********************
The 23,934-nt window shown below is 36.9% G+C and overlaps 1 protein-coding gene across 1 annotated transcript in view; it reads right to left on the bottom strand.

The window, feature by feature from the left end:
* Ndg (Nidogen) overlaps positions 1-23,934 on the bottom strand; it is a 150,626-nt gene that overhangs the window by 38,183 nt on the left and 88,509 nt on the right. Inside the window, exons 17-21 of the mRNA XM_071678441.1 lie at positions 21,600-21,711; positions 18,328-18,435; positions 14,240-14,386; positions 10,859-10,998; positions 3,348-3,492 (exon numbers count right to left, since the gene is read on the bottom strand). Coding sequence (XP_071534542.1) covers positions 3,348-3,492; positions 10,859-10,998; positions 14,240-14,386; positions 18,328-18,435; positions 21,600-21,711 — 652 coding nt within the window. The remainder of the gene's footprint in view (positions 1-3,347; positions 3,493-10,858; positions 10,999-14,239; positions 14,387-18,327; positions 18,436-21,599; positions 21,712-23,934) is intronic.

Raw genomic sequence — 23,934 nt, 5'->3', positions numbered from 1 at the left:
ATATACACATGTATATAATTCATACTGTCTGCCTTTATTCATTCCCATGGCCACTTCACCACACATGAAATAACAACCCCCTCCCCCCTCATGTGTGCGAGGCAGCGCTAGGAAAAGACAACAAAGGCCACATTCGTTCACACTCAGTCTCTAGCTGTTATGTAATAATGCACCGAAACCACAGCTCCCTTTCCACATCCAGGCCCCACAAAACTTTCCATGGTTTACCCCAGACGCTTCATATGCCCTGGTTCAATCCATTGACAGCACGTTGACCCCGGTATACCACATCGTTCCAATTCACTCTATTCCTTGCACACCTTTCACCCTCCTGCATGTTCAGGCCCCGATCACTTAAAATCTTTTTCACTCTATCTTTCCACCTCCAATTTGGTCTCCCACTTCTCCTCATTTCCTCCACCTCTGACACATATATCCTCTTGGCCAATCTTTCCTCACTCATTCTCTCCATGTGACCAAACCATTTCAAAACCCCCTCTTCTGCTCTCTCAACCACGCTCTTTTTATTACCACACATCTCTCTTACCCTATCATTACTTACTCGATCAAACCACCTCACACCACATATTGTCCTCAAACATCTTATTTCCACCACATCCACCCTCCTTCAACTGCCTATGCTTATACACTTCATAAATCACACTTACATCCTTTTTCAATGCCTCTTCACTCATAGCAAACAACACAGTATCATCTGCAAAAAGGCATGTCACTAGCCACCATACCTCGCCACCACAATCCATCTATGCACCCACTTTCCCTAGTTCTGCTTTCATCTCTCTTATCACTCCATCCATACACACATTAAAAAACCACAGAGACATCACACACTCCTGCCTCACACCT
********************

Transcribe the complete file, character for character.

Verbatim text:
The 23,934-nt window shown below is 36.9% G+C and overlaps 1 protein-coding gene across 1 annotated transcript in view; it reads right to left on the bottom strand.

The window, feature by feature from the left end:
* Ndg (Nidogen) overlaps positions 1-23,934 on the bottom strand; it is a 150,626-nt gene that overhangs the window by 38,183 nt on the left and 88,509 nt on the right. Inside the window, exons 17-21 of the mRNA XM_071678441.1 lie at positions 21,600-21,711; positions 18,328-18,435; positions 14,240-14,386; positions 10,859-10,998; positions 3,348-3,492 (exon numbers count right to left, since the gene is read on the bottom strand). Coding sequence (XP_071534542.1) covers positions 3,348-3,492; positions 10,859-10,998; positions 14,240-14,386; positions 18,328-18,435; positions 21,600-21,711 — 652 coding nt within the window. The remainder of the gene's footprint in view (positions 1-3,347; positions 3,493-10,858; positions 10,999-14,239; positions 14,387-18,327; positions 18,436-21,599; positions 21,712-23,934) is intronic.

Raw genomic sequence — 23,934 nt, 5'->3', positions numbered from 1 at the left:
ATATACACATGTATATAATTCATACTGTCTGCCTTTATTCATTCCCATGGCCACTTCACCACACATGAAATAACAACCCCCTCCCCCCTCATGTGTGCGAGGCAGCGCTAGGAAAAGACAACAAAGGCCACATTCGTTCACACTCAGTCTCTAGCTGTTATGTAATAATGCACCGAAACCACAGCTCCCTTTCCACATCCAGGCCCCACAAAACTTTCCATGGTTTACCCCAGACGCTTCATATGCCCTGGTTCAATCCATTGACAGCACGTTGACCCCGGTATACCACATCGTTCCAATTCACTCTATTCCTTGCACACCTTTCACCCTCCTGCATGTTCAGGCCCCGATCACTTAAAATCTTTTTCACTCTATCTTTCCACCTCCAATTTGGTCTCCCACTTCTCCTCATTTCCTCCACCTCTGACACATATATCCTCTTGGCCAATCTTTCCTCACTCATTCTCTCCATGTGACCAAACCATTTCAAAACCCCCTCTTCTGCTCTCTCAACCACGCTCTTTTTATTACCACACATCTCTCTTACCCTATCATTACTTACTCGATCAAACCACCTCACACCACATATTGTCCTCAAACATCTTATTTCCACCACATCCACCCTCCTTCAACTGCCTATGCTTATACACTTCATAAATCACACTTACATCCTTTTTCAATGCCTCTTCACTCATAGCAAACAACACAGTATCATCTGCAAAAAGGCATGTCACTAGCCACCATACCTCGCCACCACAATCCATCTATGCACCCACTTTCCCTAGTTCTGCTTTCATCTCTCTTATCACTCCATCCATACACACATTAAAAAACCACAGAGACATCACACACTCCTGCCTCACACCT